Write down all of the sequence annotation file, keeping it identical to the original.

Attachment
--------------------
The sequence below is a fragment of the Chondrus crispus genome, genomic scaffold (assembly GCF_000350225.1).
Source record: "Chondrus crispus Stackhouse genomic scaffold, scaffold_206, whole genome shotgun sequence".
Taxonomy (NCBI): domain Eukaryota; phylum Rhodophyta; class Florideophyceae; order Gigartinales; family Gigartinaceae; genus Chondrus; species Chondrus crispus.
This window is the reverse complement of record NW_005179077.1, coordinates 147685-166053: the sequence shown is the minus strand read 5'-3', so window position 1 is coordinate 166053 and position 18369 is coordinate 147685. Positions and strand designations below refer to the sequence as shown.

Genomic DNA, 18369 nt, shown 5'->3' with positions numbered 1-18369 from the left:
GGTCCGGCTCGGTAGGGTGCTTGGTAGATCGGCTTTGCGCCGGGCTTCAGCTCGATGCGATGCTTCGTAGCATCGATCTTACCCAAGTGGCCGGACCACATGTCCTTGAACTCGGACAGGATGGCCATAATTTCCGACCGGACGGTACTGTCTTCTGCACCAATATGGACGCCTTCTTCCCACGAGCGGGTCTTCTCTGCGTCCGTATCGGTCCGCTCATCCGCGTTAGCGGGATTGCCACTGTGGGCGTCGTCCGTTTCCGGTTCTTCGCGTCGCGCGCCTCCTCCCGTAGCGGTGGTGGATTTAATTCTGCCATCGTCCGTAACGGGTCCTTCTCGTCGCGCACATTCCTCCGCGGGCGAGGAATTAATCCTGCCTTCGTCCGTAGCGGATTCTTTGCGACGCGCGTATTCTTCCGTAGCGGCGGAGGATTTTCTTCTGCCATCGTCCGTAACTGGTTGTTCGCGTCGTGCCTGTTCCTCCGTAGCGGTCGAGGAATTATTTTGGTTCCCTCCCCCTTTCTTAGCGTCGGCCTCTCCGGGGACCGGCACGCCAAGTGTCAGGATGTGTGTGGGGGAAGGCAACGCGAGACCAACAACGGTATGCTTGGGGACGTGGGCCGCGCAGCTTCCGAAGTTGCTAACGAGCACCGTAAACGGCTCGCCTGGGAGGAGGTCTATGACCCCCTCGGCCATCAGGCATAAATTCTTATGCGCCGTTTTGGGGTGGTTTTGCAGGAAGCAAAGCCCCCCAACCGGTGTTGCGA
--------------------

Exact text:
The sequence below is a fragment of the Chondrus crispus genome, genomic scaffold (assembly GCF_000350225.1).
Source record: "Chondrus crispus Stackhouse genomic scaffold, scaffold_206, whole genome shotgun sequence".
Taxonomy (NCBI): domain Eukaryota; phylum Rhodophyta; class Florideophyceae; order Gigartinales; family Gigartinaceae; genus Chondrus; species Chondrus crispus.
This window is the reverse complement of record NW_005179077.1, coordinates 147685-166053: the sequence shown is the minus strand read 5'-3', so window position 1 is coordinate 166053 and position 18369 is coordinate 147685. Positions and strand designations below refer to the sequence as shown.

Genomic DNA, 18369 nt, shown 5'->3' with positions numbered 1-18369 from the left:
GGTCCGGCTCGGTAGGGTGCTTGGTAGATCGGCTTTGCGCCGGGCTTCAGCTCGATGCGATGCTTCGTAGCATCGATCTTACCCAAGTGGCCGGACCACATGTCCTTGAACTCGGACAGGATGGCCATAATTTCCGACCGGACGGTACTGTCTTCTGCACCAATATGGACGCCTTCTTCCCACGAGCGGGTCTTCTCTGCGTCCGTATCGGTCCGCTCATCCGCGTTAGCGGGATTGCCACTGTGGGCGTCGTCCGTTTCCGGTTCTTCGCGTCGCGCGCCTCCTCCCGTAGCGGTGGTGGATTTAATTCTGCCATCGTCCGTAACGGGTCCTTCTCGTCGCGCACATTCCTCCGCGGGCGAGGAATTAATCCTGCCTTCGTCCGTAGCGGATTCTTTGCGACGCGCGTATTCTTCCGTAGCGGCGGAGGATTTTCTTCTGCCATCGTCCGTAACTGGTTGTTCGCGTCGTGCCTGTTCCTCCGTAGCGGTCGAGGAATTATTTTGGTTCCCTCCCCCTTTCTTAGCGTCGGCCTCTCCGGGGACCGGCACGCCAAGTGTCAGGATGTGTGTGGGGGAAGGCAACGCGAGACCAACAACGGTATGCTTGGGGACGTGGGCCGCGCAGCTTCCGAAGTTGCTAACGAGCACCGTAAACGGCTCGCCTGGGAGGAGGTCTATGACCCCCTCGGCCATCAGGCATAAATTCTTATGCGCCGTTTTGGGGTGGTTTTGCAGGAAGCAAAGCCCCCCAACCGGTGTTGCGA